Chris Newsome took the following image of The Pleiades and surrounding nebulosity on the 23rd December 2005. He used a Canon EOS300D camera at the prime focus of a Celestron C6-N telescope. The image is comprised of 19x90sec (400ASA) frames stacked and dark subtracted in K3CCDTools Version 3 and then processed in Photoshop CS2 using GradientXTerminator, curves, RGB Levels, Gaussian Blur and Unsharp Mask.



This image of The Plieades was taken by Chris Newsome on the 19th November 2005. He used a Canon EOS 300D camera at the prime focus of a Celestron C6-N. Nine 60 second exposures were stacked and dark subtracted in K3CCDTools and processed in CS2.


Chris Newsome took the following picture of Mars (top right) and The Plieades (lower centre) on the 1st November 2005. He used a Canon EOS300D camera piggybacked on a driven Celestron C6-N, with a 55 mm lens at 1600 ASA and a Skyglow filter. The image is composed of a stack of 3x30sec exposures in RAW format and converted to 16-bit TIFF. Stack and dark subtraction was done in K3CCDTools V2 and then the image was processed in CS2 (curves, RGB Levels and GradientXTerminator). Chris comments that the focusing was done manually as he didn't have his USB cable at the time to connect the camera to his laptop and utilise DSLRFocus software.



The following image of the Plieades was captured by Chris Newsome on the 22nd October 2005. He used a Canon EOS 300D camera at the prime focus of a Celestron C6-N. It is comprised of 4x60 second images in RAW format, converted to 16-bit TIFF and then stacked in K3CCDTools with dark frame subtraction. It was further processed in Photoshop V9 (CS2) using GradientXTerminator, curves, histogram stretching and colour balance adjustments with assistance from Adrian Brown.




Chris Newsome captured the following image of the Plieades on the 25th September 2005. He used a Canon 300D digital camera at the prime focus of a Celestron C6-N. the image is a combination of two 30 second exposures at 400ASA, stacked and dark subtracted in K3CCDTools (10 dark frames), then processed in Photoshop v7. Some of the nebulosity around the stars is visible.




The following image of the Plieades was captured by Adrian Brown on the night of the 2nd-3rd September 2005. The imaging equipment was a Canon 300D DSLR camera with a 200mm focal length lens and a Hutech LPS light pollution filter, piggy-backed on top of a Celestron C11 SCT which was used to autoguide the mount. The two 10 minute exposures comprising the image were taken at ISO 400 to help suppress the buildup of noise. The images were stacked and dark frame calibrated with Maxim DL 4.11 and then further processing was done in Adobe Photoshop via the Curves and Levels tools. Adrian also used a Photoshop plugin called GradientXTerminator to fix light pollution gradients in the image backgrounds. He notes that this clever bit of software really helped the M45 image as it darkened and flattened the sky background without erasing any of the faint blue nebulosity which you can just see surrounding the star Merope.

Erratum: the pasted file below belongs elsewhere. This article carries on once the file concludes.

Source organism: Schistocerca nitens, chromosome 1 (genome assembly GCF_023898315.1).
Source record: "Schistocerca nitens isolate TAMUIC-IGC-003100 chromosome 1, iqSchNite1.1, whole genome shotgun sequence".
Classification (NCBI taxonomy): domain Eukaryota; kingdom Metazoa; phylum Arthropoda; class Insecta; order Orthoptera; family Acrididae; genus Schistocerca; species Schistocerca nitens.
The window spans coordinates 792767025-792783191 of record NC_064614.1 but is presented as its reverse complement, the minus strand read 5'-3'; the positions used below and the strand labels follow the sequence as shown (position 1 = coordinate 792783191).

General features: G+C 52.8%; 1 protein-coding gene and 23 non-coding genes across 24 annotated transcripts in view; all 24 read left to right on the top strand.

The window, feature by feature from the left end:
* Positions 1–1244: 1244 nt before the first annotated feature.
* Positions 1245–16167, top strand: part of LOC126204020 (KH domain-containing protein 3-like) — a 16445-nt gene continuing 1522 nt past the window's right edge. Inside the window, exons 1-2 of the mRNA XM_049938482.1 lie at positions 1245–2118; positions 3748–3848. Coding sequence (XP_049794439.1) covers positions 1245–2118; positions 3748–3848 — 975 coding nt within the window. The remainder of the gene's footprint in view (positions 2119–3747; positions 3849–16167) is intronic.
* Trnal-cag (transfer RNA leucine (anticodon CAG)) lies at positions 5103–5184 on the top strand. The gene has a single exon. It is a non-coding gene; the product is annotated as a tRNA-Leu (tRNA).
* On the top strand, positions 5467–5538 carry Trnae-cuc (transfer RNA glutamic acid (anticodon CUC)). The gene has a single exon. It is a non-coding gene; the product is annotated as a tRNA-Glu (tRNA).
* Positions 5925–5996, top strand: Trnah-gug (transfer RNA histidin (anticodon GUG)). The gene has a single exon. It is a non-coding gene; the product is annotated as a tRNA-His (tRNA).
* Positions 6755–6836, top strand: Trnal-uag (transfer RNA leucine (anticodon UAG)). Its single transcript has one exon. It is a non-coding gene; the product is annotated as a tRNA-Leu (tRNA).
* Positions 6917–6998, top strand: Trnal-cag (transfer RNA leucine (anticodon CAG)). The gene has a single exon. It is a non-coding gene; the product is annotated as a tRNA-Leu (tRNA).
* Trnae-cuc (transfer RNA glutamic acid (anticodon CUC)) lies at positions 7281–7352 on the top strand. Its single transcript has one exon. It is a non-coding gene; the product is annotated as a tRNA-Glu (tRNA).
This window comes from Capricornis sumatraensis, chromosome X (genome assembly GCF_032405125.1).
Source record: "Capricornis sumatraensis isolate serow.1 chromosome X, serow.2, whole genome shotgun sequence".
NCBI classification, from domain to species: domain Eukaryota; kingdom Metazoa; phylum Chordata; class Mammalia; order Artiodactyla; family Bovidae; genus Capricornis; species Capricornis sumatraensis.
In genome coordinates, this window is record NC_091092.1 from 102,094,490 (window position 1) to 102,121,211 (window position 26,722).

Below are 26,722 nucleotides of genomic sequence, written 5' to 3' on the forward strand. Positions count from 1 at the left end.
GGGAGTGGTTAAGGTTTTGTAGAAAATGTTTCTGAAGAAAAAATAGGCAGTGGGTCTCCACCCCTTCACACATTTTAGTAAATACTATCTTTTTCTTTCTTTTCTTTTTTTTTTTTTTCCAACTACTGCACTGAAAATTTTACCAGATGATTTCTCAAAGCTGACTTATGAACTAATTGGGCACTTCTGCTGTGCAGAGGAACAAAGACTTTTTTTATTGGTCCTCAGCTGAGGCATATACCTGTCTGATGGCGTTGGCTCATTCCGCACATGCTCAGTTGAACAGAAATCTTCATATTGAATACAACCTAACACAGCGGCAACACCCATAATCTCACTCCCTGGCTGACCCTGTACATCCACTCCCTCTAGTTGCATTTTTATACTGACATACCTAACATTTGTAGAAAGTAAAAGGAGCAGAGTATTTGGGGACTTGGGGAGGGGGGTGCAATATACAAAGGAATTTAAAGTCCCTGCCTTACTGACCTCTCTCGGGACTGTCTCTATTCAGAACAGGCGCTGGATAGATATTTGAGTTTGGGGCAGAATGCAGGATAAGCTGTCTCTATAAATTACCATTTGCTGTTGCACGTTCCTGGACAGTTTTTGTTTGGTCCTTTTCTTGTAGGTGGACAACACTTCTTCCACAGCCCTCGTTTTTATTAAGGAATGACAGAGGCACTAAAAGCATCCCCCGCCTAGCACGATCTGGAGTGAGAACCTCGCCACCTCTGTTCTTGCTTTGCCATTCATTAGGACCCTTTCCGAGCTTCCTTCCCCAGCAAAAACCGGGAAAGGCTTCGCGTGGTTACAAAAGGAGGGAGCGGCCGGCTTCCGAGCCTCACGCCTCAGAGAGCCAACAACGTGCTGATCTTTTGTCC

Chris Newsome produced the following image of The Plieades on the 9th August 2005.



Click here to download a 2.6 MB MPEG video of the Plieades rising over Adrian Brown's back garden on the 9th August 2005. Video by Chris Newsome.


The following image shows Comet Machholz (C/2004 Q2) close to the Pleiades and is a combination of 25 stacked images taken by Chris Newsome on the 8th January 2005 from Allestree in Derby. Each image was a 30 second exposure, at a 400ASA setting taken through a 380mm Minolta Z2 Digital Camera, piggybacked on an equatorially mounted Meade ETX-105. The images were stacked and aligned in Registax. The final combined image was adjusted for contrast and brightness in Adobe Photoshop.



Chris Newsome took the following image of Comet Machholz near the Pleiades on 6th January 2005. It is a composite of ten 30 second exposures taken using a 380 mm Minolta Z2 camera at 200ASA and f/5. The images were stacked in Registax and contrast adjusted in Adobe Photoshop.